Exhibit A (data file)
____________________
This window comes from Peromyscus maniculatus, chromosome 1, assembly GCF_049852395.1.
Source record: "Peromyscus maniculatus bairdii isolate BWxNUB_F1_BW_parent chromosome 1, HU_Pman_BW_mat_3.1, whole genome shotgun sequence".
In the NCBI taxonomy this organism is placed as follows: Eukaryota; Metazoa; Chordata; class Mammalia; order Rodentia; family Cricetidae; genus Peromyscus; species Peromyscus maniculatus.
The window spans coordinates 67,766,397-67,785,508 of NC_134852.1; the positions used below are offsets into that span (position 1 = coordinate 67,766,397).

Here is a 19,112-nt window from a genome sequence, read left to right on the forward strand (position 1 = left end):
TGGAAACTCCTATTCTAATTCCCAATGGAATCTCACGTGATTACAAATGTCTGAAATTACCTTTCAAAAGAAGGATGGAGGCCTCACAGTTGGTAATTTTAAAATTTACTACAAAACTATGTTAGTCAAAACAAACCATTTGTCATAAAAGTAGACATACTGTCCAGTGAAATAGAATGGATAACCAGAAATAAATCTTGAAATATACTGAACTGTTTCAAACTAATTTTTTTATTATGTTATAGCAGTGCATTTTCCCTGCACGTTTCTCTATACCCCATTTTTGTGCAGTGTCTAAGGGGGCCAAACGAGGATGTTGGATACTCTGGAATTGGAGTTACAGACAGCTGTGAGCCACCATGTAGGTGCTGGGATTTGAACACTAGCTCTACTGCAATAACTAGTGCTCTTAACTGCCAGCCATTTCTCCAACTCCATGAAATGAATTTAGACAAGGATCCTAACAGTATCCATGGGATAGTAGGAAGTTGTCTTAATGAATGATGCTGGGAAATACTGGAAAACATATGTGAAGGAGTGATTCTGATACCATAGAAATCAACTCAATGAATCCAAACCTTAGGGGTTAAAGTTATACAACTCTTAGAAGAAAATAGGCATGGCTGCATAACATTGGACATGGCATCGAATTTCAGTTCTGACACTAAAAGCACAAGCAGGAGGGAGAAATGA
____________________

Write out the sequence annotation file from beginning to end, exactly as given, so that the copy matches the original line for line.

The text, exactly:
This window comes from Peromyscus maniculatus, chromosome 1, assembly GCF_049852395.1.
Source record: "Peromyscus maniculatus bairdii isolate BWxNUB_F1_BW_parent chromosome 1, HU_Pman_BW_mat_3.1, whole genome shotgun sequence".
In the NCBI taxonomy this organism is placed as follows: Eukaryota; Metazoa; Chordata; class Mammalia; order Rodentia; family Cricetidae; genus Peromyscus; species Peromyscus maniculatus.
The window spans coordinates 67,766,397-67,785,508 of NC_134852.1; the positions used below are offsets into that span (position 1 = coordinate 67,766,397).

Here is a 19,112-nt window from a genome sequence, read left to right on the forward strand (position 1 = left end):
TGGAAACTCCTATTCTAATTCCCAATGGAATCTCACGTGATTACAAATGTCTGAAATTACCTTTCAAAAGAAGGATGGAGGCCTCACAGTTGGTAATTTTAAAATTTACTACAAAACTATGTTAGTCAAAACAAACCATTTGTCATAAAAGTAGACATACTGTCCAGTGAAATAGAATGGATAACCAGAAATAAATCTTGAAATATACTGAACTGTTTCAAACTAATTTTTTTATTATGTTATAGCAGTGCATTTTCCCTGCACGTTTCTCTATACCCCATTTTTGTGCAGTGTCTAAGGGGGCCAAACGAGGATGTTGGATACTCTGGAATTGGAGTTACAGACAGCTGTGAGCCACCATGTAGGTGCTGGGATTTGAACACTAGCTCTACTGCAATAACTAGTGCTCTTAACTGCCAGCCATTTCTCCAACTCCATGAAATGAATTTAGACAAGGATCCTAACAGTATCCATGGGATAGTAGGAAGTTGTCTTAATGAATGATGCTGGGAAATACTGGAAAACATATGTGAAGGAGTGATTCTGATACCATAGAAATCAACTCAATGAATCCAAACCTTAGGGGTTAAAGTTATACAACTCTTAGAAGAAAATAGGCATGGCTGCATAACATTGGACATGGCATCGAATTTCAGTTCTGACACTAAAAGCACAAGCAGGAGGGAGAAATGA